Hijacking routers’ DNS for a malicious purpose is not new. Previously we reported about widespread DNSChanger and Switcher—both the malware worked by changing the DNS settings of the wireless routers to redirect traffic to malicious websites controlled by attackers.

Discovered by security researchers at Kaspersky Lab, the new malware campaign has primarily been targeting users in Asian countries, including South Korea, China Bangladesh, and Japan, since February this year.

Once modified, the rogue DNS settings configured by hackers redirect victims to fake versions of legitimate websites they try to visit and displays a pop-up warning message, which says—”To better experience the browsing, update to the latest chrome version.”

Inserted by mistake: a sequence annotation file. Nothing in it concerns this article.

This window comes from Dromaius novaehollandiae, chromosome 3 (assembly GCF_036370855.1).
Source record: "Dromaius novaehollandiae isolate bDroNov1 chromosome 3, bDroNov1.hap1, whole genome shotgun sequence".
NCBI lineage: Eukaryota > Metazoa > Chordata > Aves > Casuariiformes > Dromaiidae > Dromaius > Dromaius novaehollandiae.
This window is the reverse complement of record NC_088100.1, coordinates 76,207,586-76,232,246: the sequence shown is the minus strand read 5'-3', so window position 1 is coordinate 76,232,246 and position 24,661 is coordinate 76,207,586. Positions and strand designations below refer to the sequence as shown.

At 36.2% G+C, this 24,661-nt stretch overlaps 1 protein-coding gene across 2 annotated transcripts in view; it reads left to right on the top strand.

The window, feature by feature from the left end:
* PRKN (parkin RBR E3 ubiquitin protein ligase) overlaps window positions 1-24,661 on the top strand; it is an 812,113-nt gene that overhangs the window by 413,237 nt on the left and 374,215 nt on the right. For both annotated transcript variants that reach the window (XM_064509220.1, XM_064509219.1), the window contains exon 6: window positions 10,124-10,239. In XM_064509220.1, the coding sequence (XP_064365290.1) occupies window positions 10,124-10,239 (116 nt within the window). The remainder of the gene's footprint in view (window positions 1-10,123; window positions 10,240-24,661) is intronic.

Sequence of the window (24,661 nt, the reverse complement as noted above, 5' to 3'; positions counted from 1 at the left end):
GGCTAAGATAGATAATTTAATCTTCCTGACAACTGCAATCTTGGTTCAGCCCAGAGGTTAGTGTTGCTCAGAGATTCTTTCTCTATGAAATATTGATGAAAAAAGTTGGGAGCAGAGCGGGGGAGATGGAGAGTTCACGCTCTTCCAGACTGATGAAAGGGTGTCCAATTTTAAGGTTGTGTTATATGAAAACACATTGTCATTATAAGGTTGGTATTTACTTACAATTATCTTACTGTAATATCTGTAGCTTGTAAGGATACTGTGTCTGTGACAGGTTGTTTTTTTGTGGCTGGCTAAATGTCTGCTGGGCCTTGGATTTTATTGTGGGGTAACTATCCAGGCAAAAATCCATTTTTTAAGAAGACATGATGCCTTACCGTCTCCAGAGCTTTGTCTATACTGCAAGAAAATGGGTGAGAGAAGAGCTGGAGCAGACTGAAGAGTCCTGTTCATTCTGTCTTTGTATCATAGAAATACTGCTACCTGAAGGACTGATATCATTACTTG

MORE: https://thehackernews.com/2018/04/android-dns-hijack-malware.html

New TeamViewer Hack Could Allow Clients to Hijack Viewers’ Computer

By: sikur



December 05, 2017

Do you have remote support software TeamViewer installed on your desktop?

If yes, then you should pay attention to a critical vulnerability discovered in the software that could allow users sharing a desktop session to gain complete control of the other’s PC without permission.

TeamViewer is a popular remote-support software that lets you securely share your desktop or take full control of other’s PC over the Internet from anywhere in the world.

For a remote session to work both computers—the client (presenter) and the server (viewer)—must have the software installed, and the client has to share a secret authentication code with the person he wants to share his desktop.